Apretado is a delicious ice cream snack that comes in a variety of different flavors. You won't find these sold in any store, but you can find them being sold out of the front of residents' houses for about 250 colones (50 cents). Holding the snack's plastic bag in your hand, tear off a small corner with your teeth and suck out the melting apretado.

A gathering of white-headed capuchin monkeys near Puerto Quepos, Costa Rica.
kansasphoto / Creative Commons BY 2.0 A gathering of white-headed capuchin monkeys near Puerto Quepos, Costa Rica.

When you arrive

Docking information

Ships dock on a long pier, which ends in the town center of Puntarenas. While a longer walk, it’s easy to get straight into town.

Getting around

Taxis are plentiful in the city. We recommend that you only take the official red taxis with the yellow sign on the roof. Taxi rates are regulated by the government, and to use a meter is mandatory. Ask the driver to switch it on when you get in the car. It’s called “La Maria” in Costa Rica.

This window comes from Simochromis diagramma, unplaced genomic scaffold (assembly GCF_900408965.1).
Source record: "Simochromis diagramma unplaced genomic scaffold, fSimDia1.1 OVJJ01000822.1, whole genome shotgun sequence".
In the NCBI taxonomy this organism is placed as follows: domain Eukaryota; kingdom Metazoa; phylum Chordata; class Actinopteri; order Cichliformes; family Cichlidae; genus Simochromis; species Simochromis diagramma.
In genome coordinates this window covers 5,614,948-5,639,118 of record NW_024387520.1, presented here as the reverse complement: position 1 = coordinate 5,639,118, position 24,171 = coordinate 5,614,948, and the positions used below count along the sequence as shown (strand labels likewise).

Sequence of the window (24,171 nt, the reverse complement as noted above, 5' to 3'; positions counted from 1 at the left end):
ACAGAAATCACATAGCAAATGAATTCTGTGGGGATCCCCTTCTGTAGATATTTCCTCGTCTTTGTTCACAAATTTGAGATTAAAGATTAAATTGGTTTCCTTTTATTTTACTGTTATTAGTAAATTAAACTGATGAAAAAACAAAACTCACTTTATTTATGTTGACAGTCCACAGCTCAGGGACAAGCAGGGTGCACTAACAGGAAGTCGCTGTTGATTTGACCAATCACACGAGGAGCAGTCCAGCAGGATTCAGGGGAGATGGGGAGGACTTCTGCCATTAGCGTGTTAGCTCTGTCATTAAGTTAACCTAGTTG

Need to know

Language: Spanish

Documents: U.S. and Canadian citizens need a valid passport.

Store hours:  Stores are open from Monday to Saturday from 9 a.m. to 6 p.m. As Costa Rica is a Catholic country, businesses are generally closed on Sundays.

Tipping:  Tipping is an important part of the culture in Costa Rica. It is usually expected to leave a 10 to 15% tip to the check at a restaurant. Taxi drivers also should receive a couple of dollars for their service.

Safety:  Generally, Puntarenas is a safe place. Just take additional caution as theft against tourists is an issue in the town. Keep your valuables locked up on board and only carry what you need.

Currency: The colon

Your take